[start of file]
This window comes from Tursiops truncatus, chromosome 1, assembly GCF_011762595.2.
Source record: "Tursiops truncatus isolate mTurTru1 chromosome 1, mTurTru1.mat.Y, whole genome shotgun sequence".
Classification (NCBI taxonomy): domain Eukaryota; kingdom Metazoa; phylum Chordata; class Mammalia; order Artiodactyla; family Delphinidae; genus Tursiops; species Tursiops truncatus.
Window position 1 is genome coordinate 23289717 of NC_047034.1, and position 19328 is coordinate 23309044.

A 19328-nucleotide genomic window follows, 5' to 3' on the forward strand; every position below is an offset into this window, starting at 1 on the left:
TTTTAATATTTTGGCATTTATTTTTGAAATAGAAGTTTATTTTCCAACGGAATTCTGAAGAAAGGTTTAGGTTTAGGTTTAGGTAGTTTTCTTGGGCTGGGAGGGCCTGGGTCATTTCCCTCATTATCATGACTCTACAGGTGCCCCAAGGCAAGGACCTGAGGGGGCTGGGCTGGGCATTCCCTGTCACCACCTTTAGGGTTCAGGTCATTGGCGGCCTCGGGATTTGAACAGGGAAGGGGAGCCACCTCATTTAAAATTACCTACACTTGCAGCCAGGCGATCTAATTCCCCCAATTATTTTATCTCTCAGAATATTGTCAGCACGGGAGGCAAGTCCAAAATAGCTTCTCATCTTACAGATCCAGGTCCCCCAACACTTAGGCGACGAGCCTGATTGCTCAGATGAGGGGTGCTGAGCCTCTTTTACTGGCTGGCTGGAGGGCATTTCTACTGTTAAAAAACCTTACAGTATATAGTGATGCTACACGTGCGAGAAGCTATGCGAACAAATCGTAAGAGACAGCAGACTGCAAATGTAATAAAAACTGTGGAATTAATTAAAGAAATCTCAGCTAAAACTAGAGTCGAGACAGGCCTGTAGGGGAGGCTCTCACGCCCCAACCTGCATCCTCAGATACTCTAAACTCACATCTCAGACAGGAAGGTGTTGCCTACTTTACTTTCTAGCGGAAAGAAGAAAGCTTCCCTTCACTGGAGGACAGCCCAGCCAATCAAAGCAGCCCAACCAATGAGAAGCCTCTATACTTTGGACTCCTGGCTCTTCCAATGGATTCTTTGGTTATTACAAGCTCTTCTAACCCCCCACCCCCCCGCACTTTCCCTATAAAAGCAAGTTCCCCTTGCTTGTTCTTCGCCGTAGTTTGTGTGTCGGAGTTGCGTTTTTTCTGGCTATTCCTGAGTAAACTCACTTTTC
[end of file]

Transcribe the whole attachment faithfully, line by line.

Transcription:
This window comes from Tursiops truncatus, chromosome 1, assembly GCF_011762595.2.
Source record: "Tursiops truncatus isolate mTurTru1 chromosome 1, mTurTru1.mat.Y, whole genome shotgun sequence".
Classification (NCBI taxonomy): domain Eukaryota; kingdom Metazoa; phylum Chordata; class Mammalia; order Artiodactyla; family Delphinidae; genus Tursiops; species Tursiops truncatus.
Window position 1 is genome coordinate 23289717 of NC_047034.1, and position 19328 is coordinate 23309044.

A 19328-nucleotide genomic window follows, 5' to 3' on the forward strand; every position below is an offset into this window, starting at 1 on the left:
TTTTAATATTTTGGCATTTATTTTTGAAATAGAAGTTTATTTTCCAACGGAATTCTGAAGAAAGGTTTAGGTTTAGGTTTAGGTAGTTTTCTTGGGCTGGGAGGGCCTGGGTCATTTCCCTCATTATCATGACTCTACAGGTGCCCCAAGGCAAGGACCTGAGGGGGCTGGGCTGGGCATTCCCTGTCACCACCTTTAGGGTTCAGGTCATTGGCGGCCTCGGGATTTGAACAGGGAAGGGGAGCCACCTCATTTAAAATTACCTACACTTGCAGCCAGGCGATCTAATTCCCCCAATTATTTTATCTCTCAGAATATTGTCAGCACGGGAGGCAAGTCCAAAATAGCTTCTCATCTTACAGATCCAGGTCCCCCAACACTTAGGCGACGAGCCTGATTGCTCAGATGAGGGGTGCTGAGCCTCTTTTACTGGCTGGCTGGAGGGCATTTCTACTGTTAAAAAACCTTACAGTATATAGTGATGCTACACGTGCGAGAAGCTATGCGAACAAATCGTAAGAGACAGCAGACTGCAAATGTAATAAAAACTGTGGAATTAATTAAAGAAATCTCAGCTAAAACTAGAGTCGAGACAGGCCTGTAGGGGAGGCTCTCACGCCCCAACCTGCATCCTCAGATACTCTAAACTCACATCTCAGACAGGAAGGTGTTGCCTACTTTACTTTCTAGCGGAAAGAAGAAAGCTTCCCTTCACTGGAGGACAGCCCAGCCAATCAAAGCAGCCCAACCAATGAGAAGCCTCTATACTTTGGACTCCTGGCTCTTCCAATGGATTCTTTGGTTATTACAAGCTCTTCTAACCCCCCACCCCCCCGCACTTTCCCTATAAAAGCAAGTTCCCCTTGCTTGTTCTTCGCCGTAGTTTGTGTGTCGGAGTTGCGTTTTTTCTGGCTATTCCTGAGTAAACTCACTTTTC